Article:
updated 5/16/2004 7:07:45 PM ET 2004-05-16T23:07:45

Three major U.S. pharmaceutical companies said Sunday they'll work to develop a new combination AIDS drug offering a single daily dose, making for easier and lower-cost treatments for millions of people in Africa and the Caribbean.

  1. Don't miss these Health stories
    1. Splash News
      More women opting for preventive mastectomy - but should they be?

      Rates of women who are opting for preventive mastectomies, such as Angeline Jolie, have increased by an estimated 50 percent in recent years, experts say. But many doctors are puzzled because the operation doesn't carry a 100 percent guarantee, it's major surgery -- and women have other options, from a once-a-day pill to careful monitoring.

    2. Larry Page's damaged vocal cords: Treatment comes with trade-offs
    3. Report questioning salt guidelines riles heart experts
    4. CDC: 2012 was deadliest year for West Nile in US
    5. What stresses moms most? Themselves, survey says

The announcement came the same day the United States pledged to speed the review process for such drugs.

In a joint statement, Bristol-Myers Squibb Co., Gilead Sciences Inc. and Merck & Co. Inc., said they will pursue research to combine three of their HIV medicines into a single tablet.

In Geneva, U.S. Health and Human Services Secretary Tommy Thompson said the Food and Drug Administration will propose new guidelines to ease the approval process for products which combine several expensive treatments already approved individually by the FDA. Patients in developing countries would then have easier access to the treatments.

"We are clearing the way to quickly deliver quality, lifesaving HIV/AIDS drugs to people who desperately need them in developing countries," Thompson said at a World Health Organization meeting.

The decision marks a significant change in U.S. policy, which had been in favor of more stringent standards for such "fixed-dose combinations," made by foreign companies which manufacture low-cost generic versions of anti-HIV drugs and combine them into single pills.

AIDS advocacy groups and some members of the U.S. Congress have criticized that policy as a front intended to ensure the sales of more expensive patented drugs, delaying if not blocking lifesaving treatments in regions hit hardest by the epidemic.

Globally, the disease affects about 40 million people, with nearly 30 million of them in Africa.

WHO has signaled which combinations are appropriate for use in its international push to get lower-cost HIV treatments to developing countries. The combination pills eliminate the need for patients to swallow multiple pills in treatment cocktails.

Both brand-name manufacturers and foreign generic makers can apply under the new guidelines. FDA approval for the foreign generics would not allow their sale in the United States because of patent laws, but would allow purchases for distribution in developing countries.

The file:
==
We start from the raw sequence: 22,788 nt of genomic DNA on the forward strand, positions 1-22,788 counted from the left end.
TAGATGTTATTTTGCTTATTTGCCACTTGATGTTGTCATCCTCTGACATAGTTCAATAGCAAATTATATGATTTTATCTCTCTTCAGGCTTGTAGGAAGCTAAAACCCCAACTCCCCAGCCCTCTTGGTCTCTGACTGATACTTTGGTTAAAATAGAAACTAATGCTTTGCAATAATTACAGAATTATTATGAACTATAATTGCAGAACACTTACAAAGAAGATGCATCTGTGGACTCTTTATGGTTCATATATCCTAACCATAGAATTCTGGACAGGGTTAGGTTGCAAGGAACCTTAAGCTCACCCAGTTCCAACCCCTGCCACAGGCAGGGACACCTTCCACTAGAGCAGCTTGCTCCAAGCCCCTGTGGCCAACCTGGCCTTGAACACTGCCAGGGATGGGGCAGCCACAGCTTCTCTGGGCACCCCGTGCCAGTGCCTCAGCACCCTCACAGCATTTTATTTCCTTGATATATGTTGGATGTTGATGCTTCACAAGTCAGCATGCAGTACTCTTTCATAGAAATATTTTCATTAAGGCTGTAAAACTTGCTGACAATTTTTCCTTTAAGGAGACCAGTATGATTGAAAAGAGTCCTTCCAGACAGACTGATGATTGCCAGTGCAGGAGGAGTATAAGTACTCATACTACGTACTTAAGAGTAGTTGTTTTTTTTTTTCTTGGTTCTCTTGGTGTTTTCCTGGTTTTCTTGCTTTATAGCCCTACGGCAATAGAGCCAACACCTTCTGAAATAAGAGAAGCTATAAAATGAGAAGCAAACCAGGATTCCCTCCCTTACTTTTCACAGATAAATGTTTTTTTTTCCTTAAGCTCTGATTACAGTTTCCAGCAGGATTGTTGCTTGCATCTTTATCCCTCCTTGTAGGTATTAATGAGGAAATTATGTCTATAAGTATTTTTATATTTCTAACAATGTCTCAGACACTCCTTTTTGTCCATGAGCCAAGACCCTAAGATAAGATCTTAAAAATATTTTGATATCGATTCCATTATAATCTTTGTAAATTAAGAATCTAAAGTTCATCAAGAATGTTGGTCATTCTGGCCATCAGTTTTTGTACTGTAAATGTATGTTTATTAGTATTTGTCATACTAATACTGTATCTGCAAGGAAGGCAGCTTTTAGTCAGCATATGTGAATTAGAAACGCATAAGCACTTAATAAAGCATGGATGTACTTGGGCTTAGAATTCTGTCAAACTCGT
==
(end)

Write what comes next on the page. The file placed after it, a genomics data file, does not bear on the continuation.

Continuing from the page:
"The new expedited process provides us with a solid foundation for purchasing drugs that work," said Randall Tobias, coordinator of the Bush administration's activities to combat AIDS. "With FDA review, we will have a gold-standard assurance that a combination product will be safe and effective."

The pharmaceutical companies said they would include two Gilead drugs, Viread and Emtriva, along with efavirenz, which is marketed by New York-based Bristol-Mysers Squibb as Sustiva and by Whitehouse Station, N.J.-based Merck as Stocrin.

In March, Foster City, Calif.-based Gilead filed regulatory applications in the United States and Europe for approval of a single-tablet fixed-dose combination of Viread and Emtriva.

The companies plan to seek regulatory review and approval of the three-drug fixed-dose combination. The companies also are exploring a co-packaged version that would include the three products as an interim step until a fixed-dose combination product could be made available.

Also Sunday, Britain's GlaxoSmithKline PLC and German-based Boehringer Ingelheim Corp. said they would begin exploring a co-packaging deal for their AIDS drugs.

Thompson was announcing a review of President Bush's $15 billion emergency plan for AIDS relief -- announced in Bush's January 2003 State of the Union address -- to ensure that the United States is providing safe and effective drugs to 14 of the worst affected countries, 12 of which are in Africa and two in the Caribbean.

Copyright 2004 The Associated Press. All rights reserved. This material may not be published, broadcast, rewritten or redistributed.

Discuss:

Discussion comments

,

Most active discussions

  1. votes comments
  2. votes comments
  3. votes comments
  4. votes comments